HR is engaging and empowering staff through the monthly HR Roadshows. Bringing the HR Office and expertise to you on all four campuses will help employees get HR questions answered and keep you on top of important information about your employment with COA.

Take this opportunity to ask questions and meet one-on-one with the HR Director for a HR check-up. This check-up includes learning how to update your personal information, reviewing retirement, updating beneficiary information, reviewing your insurance options, longevity, sick and annual leave policies, performance reviews, FMLA, and general HR questions. Check your email for dates and times of when the roadshow will be coming to your campus.

Make 2020 the Year of Balance!

Did you know that the U.S. is rated #30 out of 38 countries for work-life balance?

According to a study by the Organization for Economic Co-operation and Development, 11.4 percent of Americans work over fifty hours a week, while only spending 11.4 hours on personal time. The long hours also don’t always contribute to more workflow, as 60 percent of participants reported low morale and 36 percent reported poor productivity. These consequences also increased the risk of burnout and health problems. Work, life balance leads to a happier, inclusive and more productive workplace.

Annual Leave
Years of Service Monthly Accrual Times 12-Month, Full-Time Rate
Less than five years 9.33 hours 112 hours
Five years but less than 10 11.33 hours 136 hours
10 but less than 15 years 13.33 hours 160 hours
15 but less than 20 years 15.33 hours 184 hours
20 years or more 17.33 hours 208 hours

Lower Stress Levels, Lower Health Costs and Absenteeism — Financial Literacy Workshops

HR Professionals have frequently reported that personal financial challenges have a large or some impact on overall employee performance. People are less productive at work when they’re worried about their financial health. The HR Office will be partnering with Finance to create opportunities to improve financial literacy among employees (the institution’s assets) at every level of the college. We want employees to understand the value of 401K, health and disability plans. Look for more information in the near future about Financial Literacy Workshops.

U.S. Department of Labor: Overtime Update

Is retirement in your immediate future?

One month of creditable service is allowed for each 20 days of unused sick leave accrued within the provisions of the retirement law. One more month of credit is allowed for any part of 20 days left over, provided the remaining portion is at least one hour. For Teachers’ and State Employees’ Retirement System members, vacation leave in excess of 240 hours (30 days) may be transferred to your sick leave balance in accordance with state law.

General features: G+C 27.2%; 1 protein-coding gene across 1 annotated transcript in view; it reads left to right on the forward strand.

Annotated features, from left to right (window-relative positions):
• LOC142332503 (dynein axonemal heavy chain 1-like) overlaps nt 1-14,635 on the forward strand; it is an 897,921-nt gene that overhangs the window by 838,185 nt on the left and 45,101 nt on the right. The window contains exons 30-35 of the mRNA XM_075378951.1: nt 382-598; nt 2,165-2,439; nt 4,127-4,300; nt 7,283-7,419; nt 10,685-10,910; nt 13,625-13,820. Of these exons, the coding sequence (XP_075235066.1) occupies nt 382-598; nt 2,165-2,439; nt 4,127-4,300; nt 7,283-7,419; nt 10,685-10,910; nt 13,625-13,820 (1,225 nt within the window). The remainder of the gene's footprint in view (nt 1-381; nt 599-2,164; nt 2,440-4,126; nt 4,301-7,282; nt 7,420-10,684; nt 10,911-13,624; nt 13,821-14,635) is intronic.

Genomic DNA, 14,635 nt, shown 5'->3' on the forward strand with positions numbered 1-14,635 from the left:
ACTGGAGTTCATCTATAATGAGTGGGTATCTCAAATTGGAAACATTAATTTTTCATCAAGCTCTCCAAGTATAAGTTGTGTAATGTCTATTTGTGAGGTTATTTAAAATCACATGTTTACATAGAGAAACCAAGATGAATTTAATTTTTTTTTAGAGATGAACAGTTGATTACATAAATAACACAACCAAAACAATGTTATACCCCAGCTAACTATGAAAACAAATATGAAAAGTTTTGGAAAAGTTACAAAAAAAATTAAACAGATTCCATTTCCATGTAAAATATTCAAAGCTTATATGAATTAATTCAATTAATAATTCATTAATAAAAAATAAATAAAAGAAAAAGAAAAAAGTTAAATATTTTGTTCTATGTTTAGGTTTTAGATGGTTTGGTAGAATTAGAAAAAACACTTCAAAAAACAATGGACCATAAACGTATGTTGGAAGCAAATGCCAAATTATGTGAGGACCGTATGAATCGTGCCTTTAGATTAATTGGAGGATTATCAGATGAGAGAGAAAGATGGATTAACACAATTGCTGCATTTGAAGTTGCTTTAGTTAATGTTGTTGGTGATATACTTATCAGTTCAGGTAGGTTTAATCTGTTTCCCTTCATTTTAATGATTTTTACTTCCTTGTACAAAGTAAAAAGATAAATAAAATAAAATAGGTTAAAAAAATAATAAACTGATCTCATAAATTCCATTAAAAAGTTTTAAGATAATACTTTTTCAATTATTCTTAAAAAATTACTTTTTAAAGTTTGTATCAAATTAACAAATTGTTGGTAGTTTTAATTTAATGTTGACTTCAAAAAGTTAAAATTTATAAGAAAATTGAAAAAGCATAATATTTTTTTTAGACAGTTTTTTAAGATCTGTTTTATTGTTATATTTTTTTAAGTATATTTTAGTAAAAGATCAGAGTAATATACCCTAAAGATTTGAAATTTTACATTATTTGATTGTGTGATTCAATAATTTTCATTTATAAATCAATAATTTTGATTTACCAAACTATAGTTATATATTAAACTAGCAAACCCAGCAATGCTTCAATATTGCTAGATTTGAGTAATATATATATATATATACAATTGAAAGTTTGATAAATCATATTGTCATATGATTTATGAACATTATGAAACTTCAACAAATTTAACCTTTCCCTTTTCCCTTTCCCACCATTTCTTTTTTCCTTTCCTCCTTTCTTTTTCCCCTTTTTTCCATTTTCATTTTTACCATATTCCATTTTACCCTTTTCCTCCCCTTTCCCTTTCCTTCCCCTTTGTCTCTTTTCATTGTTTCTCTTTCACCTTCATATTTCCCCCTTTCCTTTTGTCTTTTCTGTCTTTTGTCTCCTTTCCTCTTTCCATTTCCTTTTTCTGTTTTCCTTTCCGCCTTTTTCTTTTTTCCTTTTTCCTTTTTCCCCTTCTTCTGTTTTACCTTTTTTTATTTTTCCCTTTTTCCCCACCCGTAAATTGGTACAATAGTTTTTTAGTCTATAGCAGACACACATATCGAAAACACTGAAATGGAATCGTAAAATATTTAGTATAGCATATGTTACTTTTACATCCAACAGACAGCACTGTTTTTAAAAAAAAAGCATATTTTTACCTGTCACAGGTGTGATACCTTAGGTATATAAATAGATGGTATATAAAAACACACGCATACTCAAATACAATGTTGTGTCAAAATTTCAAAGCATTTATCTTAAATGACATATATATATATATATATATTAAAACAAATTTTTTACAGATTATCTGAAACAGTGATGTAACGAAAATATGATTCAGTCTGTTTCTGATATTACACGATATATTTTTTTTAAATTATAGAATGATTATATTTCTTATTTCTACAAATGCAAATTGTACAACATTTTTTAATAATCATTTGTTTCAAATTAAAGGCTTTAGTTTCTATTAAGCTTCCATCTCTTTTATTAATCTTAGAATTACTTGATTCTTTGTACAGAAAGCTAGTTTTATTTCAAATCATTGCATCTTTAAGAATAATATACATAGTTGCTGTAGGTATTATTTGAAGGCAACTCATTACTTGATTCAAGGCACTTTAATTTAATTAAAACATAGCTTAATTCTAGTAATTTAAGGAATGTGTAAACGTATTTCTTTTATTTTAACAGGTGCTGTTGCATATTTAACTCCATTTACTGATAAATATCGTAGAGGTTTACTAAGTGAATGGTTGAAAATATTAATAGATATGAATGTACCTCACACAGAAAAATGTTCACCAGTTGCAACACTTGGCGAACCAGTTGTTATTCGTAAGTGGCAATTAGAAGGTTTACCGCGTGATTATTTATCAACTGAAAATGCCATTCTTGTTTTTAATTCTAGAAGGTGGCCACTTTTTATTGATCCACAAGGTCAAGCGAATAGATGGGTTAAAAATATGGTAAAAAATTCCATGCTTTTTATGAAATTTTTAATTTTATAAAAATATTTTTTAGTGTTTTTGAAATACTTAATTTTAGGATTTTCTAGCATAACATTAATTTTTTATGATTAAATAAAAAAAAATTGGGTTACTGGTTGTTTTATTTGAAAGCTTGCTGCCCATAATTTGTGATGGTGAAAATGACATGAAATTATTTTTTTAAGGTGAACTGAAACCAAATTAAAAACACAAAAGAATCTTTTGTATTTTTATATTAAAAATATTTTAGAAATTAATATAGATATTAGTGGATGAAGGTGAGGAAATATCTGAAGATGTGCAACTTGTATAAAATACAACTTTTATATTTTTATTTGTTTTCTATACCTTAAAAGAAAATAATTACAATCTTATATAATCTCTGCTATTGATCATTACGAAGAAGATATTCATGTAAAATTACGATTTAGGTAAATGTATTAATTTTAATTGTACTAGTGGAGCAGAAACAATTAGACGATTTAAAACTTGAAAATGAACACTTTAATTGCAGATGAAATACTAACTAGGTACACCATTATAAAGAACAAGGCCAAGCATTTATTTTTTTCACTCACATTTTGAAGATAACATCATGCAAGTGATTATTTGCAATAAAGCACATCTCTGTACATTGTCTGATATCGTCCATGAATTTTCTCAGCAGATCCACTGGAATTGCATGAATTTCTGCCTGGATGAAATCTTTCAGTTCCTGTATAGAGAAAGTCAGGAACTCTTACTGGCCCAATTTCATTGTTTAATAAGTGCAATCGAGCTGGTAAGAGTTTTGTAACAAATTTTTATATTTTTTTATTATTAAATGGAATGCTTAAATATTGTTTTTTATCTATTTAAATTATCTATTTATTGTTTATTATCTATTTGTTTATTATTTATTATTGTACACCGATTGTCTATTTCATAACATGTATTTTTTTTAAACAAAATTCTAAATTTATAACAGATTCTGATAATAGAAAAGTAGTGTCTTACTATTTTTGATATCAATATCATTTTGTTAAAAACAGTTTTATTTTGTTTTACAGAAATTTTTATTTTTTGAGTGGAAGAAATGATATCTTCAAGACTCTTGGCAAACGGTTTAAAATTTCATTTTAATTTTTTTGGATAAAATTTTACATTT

Earned sick leave for general employees can be used to complete:

  • 30 years of service at any age
  • 25 years of service after age 60
  • 20 years of service after age 50
  • Five years of service after age 60 (Local Governmental Employees’ Retirement System only)

Institution Leave Request Form to Be Implemented Soon

To assist COA with scheduling, operational requirements and compliance, a leave request form will be implemented this fiscal year. All leave must be documented. Before requesting paid leave, employees must confirm that the leave to be requested is available by checking the leave balances on their most current pay voucher through the employee self-service system. The supervisor will independently verify and approve or disapprove the leave.

Employment Contracts for the 2019 – 2020 Fiscal Year

Employment Contracts are scheduled to be sent to employees through DocuSign the week of Feb. 10, 2020. All questions should be directed to the HR Director.

Upcoming Scheduled HR Events

COA – Elizabeth City COA – Dare COA – Currituck COA – Edenton-Chowan
Jan. 27: Pierce Insurance
Jan. 29 and 30: Retirement Education Counselor
Jan. 28: Retirement Education Counselor Jan. 27: Retirement Education Counselor
Jan. 31: HR Roadshow
Jan. 27: Retirement Education Counselor
Feb. 7: New Employee Orientation
Feb. 18: Total Retirement Conference
Feb. 19: HR Roadshow Feb. 27: HR Roadshow Feb. 12: HR Roadshow
March 31: SHP Retirement Conference      

Questions? Contact us at 252-335-0821 ext. 2354.

Joining Together to Fight Flu on Oct. 8

Flu shot clinics were conducted for all full-time employees. Walgreens administered flu, pneumonia and shingles vaccines. More than 70 employees participated. If you missed the opportunity to participate, it’s not too late to get your flu shot! The flu vaccine is recommended for all individuals, ages six months or older, who don’t have contraindications, as the best way to protect against influenza and potentially serious complications. Schedule an appointment with your Primary Care Provider (PCP) or check with your local pharmacy.